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For example, I cannot get over the long series of compassionate courageous acts found in Exodus chapters 1 and 2.

Pharaoh ordered the killing of the boy children of the Israelites because he feared they would grow up to be warriors who would oppose him.  He feared their courage minus compassion. But it turns out that it was courageous feminine compassion which posed the real threat to him not masculine might.  In those first two chapters, we see compassionate act after compassionate act performed by women which ultimately lead to the rise of the deliverer and the abolition of the Hebrew slaves.  Their acts ultimately led to salvation.

Read it for yourself.  Here are just some highlights.

Acts of Courageous Feminine Compassion in Exodus 1 and 2:

1.  The midwives refuse to kill the boy children, a direct defiance of Pharaoh’s orders. They basically were willing to die so that these babies could live.

2.  To cover for why they didn’t kill the babies, the midwives boldly tell the Pharaoh that Hebrew women are just tougher than Egyptian women and they have the babies before a midwife can get there. (Can you imagine telling a king that the women of his race just aren’t as tough as the women he held as slaves? And God blessed the midwives for it by giving them families.)

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3.  Moses’s mother puts her baby in a basket. This may at first glance seem heartless, but, upon closer examination, is actually very compassionate. How hard it must’ve been to part with your baby in the hopes that he may have a slim chance to live.  This was a self-sacrifice.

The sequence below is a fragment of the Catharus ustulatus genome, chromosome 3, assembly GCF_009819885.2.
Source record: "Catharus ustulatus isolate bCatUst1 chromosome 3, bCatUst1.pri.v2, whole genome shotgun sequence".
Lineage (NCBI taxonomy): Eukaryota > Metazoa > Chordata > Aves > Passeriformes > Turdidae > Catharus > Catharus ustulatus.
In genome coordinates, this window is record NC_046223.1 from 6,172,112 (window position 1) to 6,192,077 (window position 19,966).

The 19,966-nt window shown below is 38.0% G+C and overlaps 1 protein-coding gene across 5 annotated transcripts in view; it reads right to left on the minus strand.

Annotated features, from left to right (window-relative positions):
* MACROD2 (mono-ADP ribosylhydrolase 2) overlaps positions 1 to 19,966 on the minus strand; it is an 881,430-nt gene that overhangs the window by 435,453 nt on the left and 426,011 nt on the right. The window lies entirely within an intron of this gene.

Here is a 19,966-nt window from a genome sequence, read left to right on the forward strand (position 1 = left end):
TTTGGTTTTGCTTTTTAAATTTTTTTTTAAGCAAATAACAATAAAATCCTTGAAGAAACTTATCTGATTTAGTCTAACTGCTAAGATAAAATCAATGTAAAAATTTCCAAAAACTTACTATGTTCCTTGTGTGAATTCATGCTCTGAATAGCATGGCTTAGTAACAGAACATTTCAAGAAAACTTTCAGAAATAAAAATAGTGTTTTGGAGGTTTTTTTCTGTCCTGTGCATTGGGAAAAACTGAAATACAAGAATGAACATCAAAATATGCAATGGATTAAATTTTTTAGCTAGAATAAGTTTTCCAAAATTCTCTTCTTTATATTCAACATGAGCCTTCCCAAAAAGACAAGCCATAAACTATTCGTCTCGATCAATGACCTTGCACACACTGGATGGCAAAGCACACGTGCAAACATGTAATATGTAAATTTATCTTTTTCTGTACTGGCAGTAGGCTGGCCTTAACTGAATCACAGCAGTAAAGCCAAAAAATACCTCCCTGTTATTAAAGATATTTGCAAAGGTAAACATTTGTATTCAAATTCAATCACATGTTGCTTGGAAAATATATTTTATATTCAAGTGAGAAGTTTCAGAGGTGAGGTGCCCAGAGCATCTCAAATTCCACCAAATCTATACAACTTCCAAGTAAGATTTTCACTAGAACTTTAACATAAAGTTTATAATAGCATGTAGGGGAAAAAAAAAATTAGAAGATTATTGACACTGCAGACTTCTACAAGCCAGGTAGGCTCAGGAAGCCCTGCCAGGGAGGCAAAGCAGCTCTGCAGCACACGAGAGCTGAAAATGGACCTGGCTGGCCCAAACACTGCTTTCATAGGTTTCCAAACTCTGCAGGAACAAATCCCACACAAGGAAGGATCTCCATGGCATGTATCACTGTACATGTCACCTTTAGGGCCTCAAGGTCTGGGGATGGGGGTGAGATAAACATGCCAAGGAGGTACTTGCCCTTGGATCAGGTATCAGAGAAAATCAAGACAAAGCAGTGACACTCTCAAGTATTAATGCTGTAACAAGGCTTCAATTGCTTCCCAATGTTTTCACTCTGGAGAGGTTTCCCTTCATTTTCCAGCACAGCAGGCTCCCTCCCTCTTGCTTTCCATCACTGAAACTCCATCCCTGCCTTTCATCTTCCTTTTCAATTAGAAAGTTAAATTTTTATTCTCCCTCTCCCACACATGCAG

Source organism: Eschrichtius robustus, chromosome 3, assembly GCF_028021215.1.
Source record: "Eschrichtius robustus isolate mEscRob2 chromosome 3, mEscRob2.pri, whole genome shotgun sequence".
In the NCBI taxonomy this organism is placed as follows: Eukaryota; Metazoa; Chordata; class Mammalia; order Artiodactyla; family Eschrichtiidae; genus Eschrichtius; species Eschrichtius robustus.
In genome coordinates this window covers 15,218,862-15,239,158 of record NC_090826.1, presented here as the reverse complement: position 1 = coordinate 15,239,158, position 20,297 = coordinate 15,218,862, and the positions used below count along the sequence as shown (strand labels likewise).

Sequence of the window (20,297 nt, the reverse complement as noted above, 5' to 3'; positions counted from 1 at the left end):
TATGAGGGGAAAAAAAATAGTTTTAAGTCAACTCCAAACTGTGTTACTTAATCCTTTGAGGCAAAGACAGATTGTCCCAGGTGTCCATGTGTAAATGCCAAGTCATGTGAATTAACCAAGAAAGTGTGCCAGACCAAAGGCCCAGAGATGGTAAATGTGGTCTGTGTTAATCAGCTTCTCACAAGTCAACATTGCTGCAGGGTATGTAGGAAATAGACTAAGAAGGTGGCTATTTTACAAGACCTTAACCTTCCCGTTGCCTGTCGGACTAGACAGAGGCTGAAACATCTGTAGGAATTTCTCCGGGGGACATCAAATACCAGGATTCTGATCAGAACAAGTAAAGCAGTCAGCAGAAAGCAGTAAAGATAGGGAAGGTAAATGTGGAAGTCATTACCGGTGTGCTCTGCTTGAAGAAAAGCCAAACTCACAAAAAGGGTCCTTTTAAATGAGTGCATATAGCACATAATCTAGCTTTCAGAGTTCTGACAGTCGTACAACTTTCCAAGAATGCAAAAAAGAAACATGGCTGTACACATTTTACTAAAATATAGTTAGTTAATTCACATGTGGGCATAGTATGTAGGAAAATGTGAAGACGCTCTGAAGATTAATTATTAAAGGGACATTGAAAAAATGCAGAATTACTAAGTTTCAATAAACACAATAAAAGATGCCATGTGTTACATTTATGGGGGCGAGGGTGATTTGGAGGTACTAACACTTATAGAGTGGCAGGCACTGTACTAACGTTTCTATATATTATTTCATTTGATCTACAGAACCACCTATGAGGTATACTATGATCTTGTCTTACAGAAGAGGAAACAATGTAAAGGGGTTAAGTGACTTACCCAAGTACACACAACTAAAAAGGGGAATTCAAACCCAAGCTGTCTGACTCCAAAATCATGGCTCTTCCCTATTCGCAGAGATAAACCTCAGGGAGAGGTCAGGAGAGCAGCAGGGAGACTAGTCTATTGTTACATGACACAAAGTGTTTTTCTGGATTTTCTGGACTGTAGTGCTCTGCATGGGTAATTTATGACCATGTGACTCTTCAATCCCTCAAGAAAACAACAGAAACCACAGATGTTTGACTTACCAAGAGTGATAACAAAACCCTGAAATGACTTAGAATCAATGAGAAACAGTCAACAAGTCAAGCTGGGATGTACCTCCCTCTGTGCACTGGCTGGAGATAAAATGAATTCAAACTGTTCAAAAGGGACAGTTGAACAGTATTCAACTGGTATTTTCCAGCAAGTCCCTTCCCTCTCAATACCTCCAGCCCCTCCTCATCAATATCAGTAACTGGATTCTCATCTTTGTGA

4.  Moses’s sister bravely follows Moses’s basket, wanting no harm to come to her little brother.

5.  Pharaoh’s daughter keeps baby Moses even though she knows she is directly disobeying her father’s orders. Because, that’s just what we women do. We see a stray, we bring it home. We see a baby in a basket, we bring it home. Compassion. We’d rather ask our father or our husband for forgiveness than ask them for permission when someone or something helpless is involved.c000501a7c43f8aa04b950d6985454927788ef8b8daaee3609f995be73b73d7f

6.  Moses’s sister boldly talks to Pharaoh’s daughter about finding a Hebrew nursemaid for the baby. This would’ve taken considerable bravery since, she would’ve had to reveal that she was hiding in the reeds watching this whole thing take place (Pharaoh’s daughter had been BATHING in the river when she found Moses…can you say “creeper”?).  Furthermore, she was a slave who had no right to address the Pharaoh’s daughter.

7.  Moses’s mother agrees to nurse Moses (and now gets paid to do so-paid to nurse her own child) knowing that she can’t tell him the truth and she will have to hand him over to another woman to be his mother. At that point, I think I would have taken my baby and my money and gotten out of dodge. But Moses’s mother knows he will have a much better life in Pharaoh’s courts than he will in the slave pits. So, she sacrifices a relationship with him so that he can have a better life.

Of course, we know the end of the story.  Moses grows up and, after facing many of his own fears, he acts with courageous compassion to liberate the people of God.

Compassion-Share-ItI don’t know about you, but that just stirs me up!  If you’re like me and you have a heart for evangelism, a heart to see the lost and broken be ransomed and redeemed, I urge you to work hard to develop courageous compassion.  Jesus exemplified it, and so can you!  His courageous compassion is what brought salvation to the world.  Your courageous compassion is what will bring people to Jesus so that they can experience that same salvation.  It’s time to rise and shine His perfect love.

What are you waiting for?  Go love like crazy!